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Recess is over  

Published 30/01-2012 by

If economic crisis translates into a systemic crisis...

It now seems
 apparent that the economic crisis that started in 2008 is both deeper and more lasting than first thought. All over the continent political leaders and central bankers fret that 2012 may be the year when the crisis finally burst into the real economy. But this specter is manageable compared with the dangers that will confront western leaders if the economic crisis turns into a full-blown systemic crisis. 

The journalist Robert
 D. Kaplan was among the first who realized that the financial crisis would have political consequences. A poorer U.S. will not be able to maintain its technological edge. The U.S. spends less and the emerging great powers spend more on defense. Kaplan believes this «will not necessarily lead to a security dilemma for the U.S., but it will lead to a multipolar world, and the end of American dominance.» Those who will feel it are those who have outsourced their security to the U.S., which includes most of its allies in Europe. 

The world is facing
 a power vacuum that will likely last for decades. The gap arises because Europe and the U.S. is in a phase of relative decline, while China, India and Russia seeks great power status without being overly interested in the system maintenance chores that come with such a status. 

This is significant
 because - as the historian EH Carr stipulates - three factors must be present to create a systemic crisis: the existence of powerful and resentful powers on the fringes of the international system, a deep and persistent crisis in the global economy and a lack of will, slash capacity at the leading power to guarantee the international order. Without such guarantees strong states will be able to force weaker states and get away with it. 

While the
 new powers emerge political authority is transferred to new venues. The 1990s enthusiasm for institutionalized supranational regimes has been replaced by a shift towards informal forums, such as G-20. The UN is weakened by its inability to reflect shifting political realities. India and Brazil are still outside the Security Council. As the League of Nations before it, the UN is undermined by weak leadership and an inefficient and costly bureaucracy. The UN is running out of donors. 

China leads
 the posse of emerging powers. But just as important as the question of who the new great powers are, is who they are not. It now seems clear that the European Union will not be one of the poles in a multipolar world order. The reasons for this are many. Perhaps most important is the lack of a decision procedure that makes it possible to make decisions when one or more of the 27 member states are not in agreement. Although the economic aspects of the EU will likely survive, the political integration may well be a casualty of the ongoing Euro-crisis.

The startling
 is that some institutions are struggling, but that all of them struggle at the same time. The wasting disease that has afflicted the UN and the EU also gnawing at the roots of the other institutional grand oaks that were planted in the ashes of World War II. Free trade is under pressure. World Trade Organization, ‘one size fits all’ is being replaced by a giant ‘spaghetti bowl’ of bilateral accords. This shift is accompanied by a surge in protectionism, if not in theory then in practice.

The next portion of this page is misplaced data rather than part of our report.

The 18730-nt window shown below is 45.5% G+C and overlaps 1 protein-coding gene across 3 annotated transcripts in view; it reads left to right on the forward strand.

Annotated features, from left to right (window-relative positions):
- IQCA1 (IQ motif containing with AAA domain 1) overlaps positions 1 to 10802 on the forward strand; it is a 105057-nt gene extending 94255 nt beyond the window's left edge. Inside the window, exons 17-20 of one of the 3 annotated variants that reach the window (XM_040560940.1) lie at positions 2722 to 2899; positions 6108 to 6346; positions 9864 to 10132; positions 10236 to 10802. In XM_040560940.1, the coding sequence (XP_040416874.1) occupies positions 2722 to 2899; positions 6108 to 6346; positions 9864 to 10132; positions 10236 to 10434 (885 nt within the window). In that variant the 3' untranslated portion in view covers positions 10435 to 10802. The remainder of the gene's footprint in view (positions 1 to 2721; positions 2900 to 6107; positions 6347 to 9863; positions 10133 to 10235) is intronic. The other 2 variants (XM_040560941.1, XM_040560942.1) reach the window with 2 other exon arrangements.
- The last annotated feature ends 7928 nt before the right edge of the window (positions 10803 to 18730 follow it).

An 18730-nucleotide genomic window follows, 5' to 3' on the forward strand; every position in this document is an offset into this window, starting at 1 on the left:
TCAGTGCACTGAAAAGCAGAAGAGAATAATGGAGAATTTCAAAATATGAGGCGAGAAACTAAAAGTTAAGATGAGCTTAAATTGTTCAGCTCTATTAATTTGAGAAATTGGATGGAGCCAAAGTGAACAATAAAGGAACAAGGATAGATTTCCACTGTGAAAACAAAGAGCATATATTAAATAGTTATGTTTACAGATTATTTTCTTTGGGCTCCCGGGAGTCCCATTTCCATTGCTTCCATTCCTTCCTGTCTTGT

A similar
 'bilateralisation' seems to be underway in the realm of security. For NATO, Afghanistan has sucked up political and military resources throughout the 2010's. When the alliance pulls out in 2014, it will probably do so with little to show for its efforts. A divided alliance failed to act as one during the Libyan war. NATO is transforming from a military defense alliance into a political-military consultation forum, a staging ground for coalitions of willing. 

European countries'
 minimal defense budgets force the burden onto the United States. Key voices in Washington now question whether it is in the country's interest to guarantee the security of countries that are inconsistent in their support of U.S. geopolitical goals?  Merely voicing such thoughts create insecurity in Europe. Were the U.S. to abstain, NATO has very little capacity to defend its members' territory in the case of war. It is therefore likely that the militarily weak European countries will seek to bolster bilateral ties with America. 

The peril is,
 as EH Carr pointed out in his post-mortem of the inter-war years, that the established powers (in our case the U.S.) is weakened in its resolve to act as policeman, janitor and social security in the international system - disappointed that the system has allowed rivals to emerge. The rivals on their side (we think of China) is not disposed to take on system-upholding tasks as they will claim (often rightly) that the international system is weighed to benefit the established powers. 

The foreign policy
 recess is thus over. For Europe, this represents a major challenge. European leaders may be equal to the situation on a rhetorical level- but in practice, Europe’s foreign resources are spent on yesterday's agenda - not on the areas that the changed incentives in the international system would suggest. This gives reason to question whether Europe's bloated foreign services, skilled in the recess activities of foreign policy, will be equal to the task now that geopolitics are back on the curriculum.


  Atlanticnetwork 31.01-2011